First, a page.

Our Miss Brooks: Friday the Thirteenth (CBS, 1949)—“I don’t need any special day to be unlucky,” laments Connie (Eve Arden)—whose Friday the Thirteenth made mere “unlucky” resemble a mere spilled drink. Mrs. Davis: Jane Morgan. Walter: Richard Crenna. Stretch: Leonard Stern. Conklin: Gale Gordon. Boynton: Jeff Chandler. Harriet: Gloria McMillan. Writer: Al Lewis.
The Phil Harris-Alice Faye Show: A Cadillac in the Swimming Pool (NBC, 1949)—It’s sponsor Scott’s (Gale Gordon) Cadillac, which had to be moved so Phil (Harris), at Remley’s (Elliott Lewis) suggestion (what a surprise), could get his car down to poolside to unload lawn chairs for Scott’s lawn party. You’re not imagining that sinking feeling. Herself: Alice Faye. Little Alice: Jeanine Roos. Phyllis: Anne Whitfield. Willie: Robert North. Julius: Walter Tetley. Additional cast: . Announcer: Bill Forman. Music: Walter Scharf, Phil Harris Orchestra. Director: Paul Phillips. Writers: Ray Singer, Dick Chevillat.
The Green Hornet: Check and Double Check (ABC, 1946)—It isn’t Amos ‘n’ Andy, kiddies—it’s an apparent check-kiting scheme hitting the Daily Sentinel itself, after Reid (Bob Hall) discovers forged checks written on the paper’s payroll accouts. Kato: Rollon Parker. Lenore Case: Lee Allman. Axford: Gil Shea. Director: George W. Trendle. Writer: Fran Striker.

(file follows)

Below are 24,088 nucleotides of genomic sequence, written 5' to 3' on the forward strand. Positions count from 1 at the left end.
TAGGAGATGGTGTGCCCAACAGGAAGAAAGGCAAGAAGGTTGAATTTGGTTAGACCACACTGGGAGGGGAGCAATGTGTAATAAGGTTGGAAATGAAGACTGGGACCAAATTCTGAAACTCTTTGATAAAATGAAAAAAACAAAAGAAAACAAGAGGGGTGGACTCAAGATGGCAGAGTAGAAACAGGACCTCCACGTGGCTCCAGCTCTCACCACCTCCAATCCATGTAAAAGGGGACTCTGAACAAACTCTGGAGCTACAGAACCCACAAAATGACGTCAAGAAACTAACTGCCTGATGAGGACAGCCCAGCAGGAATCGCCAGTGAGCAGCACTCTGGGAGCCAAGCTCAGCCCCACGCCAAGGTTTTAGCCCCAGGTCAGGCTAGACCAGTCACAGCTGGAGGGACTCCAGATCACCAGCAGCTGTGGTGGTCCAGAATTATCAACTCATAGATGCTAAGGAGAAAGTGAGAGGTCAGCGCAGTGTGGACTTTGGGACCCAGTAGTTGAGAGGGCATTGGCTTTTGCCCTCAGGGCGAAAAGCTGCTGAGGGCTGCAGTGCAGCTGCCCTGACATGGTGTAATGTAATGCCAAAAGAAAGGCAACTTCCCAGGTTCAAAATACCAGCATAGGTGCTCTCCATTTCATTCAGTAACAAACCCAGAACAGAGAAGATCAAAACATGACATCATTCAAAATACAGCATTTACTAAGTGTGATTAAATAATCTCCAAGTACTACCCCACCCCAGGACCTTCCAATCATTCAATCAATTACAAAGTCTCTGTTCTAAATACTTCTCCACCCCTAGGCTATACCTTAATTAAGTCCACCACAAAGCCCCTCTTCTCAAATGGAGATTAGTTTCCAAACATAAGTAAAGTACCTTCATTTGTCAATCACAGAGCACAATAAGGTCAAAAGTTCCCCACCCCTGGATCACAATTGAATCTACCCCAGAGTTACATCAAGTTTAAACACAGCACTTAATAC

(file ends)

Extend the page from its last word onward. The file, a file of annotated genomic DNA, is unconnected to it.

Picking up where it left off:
Dragnet: The Big Mail (NBC, 1952)—A mail truck is held up with 22 sacks of mail missing, leaving Friday (Jack Webb) and Smith (Ben Alexander) to hunt the robbery team when another truck is hit likewise. Almost textbook terseness. Additional cast: Herb Ellis,Vic Perrin. Announcers: George Fenneman, Hal Gibney. Music: Walter Schumann. Director: Jack Webb. Writer: Jim Moser.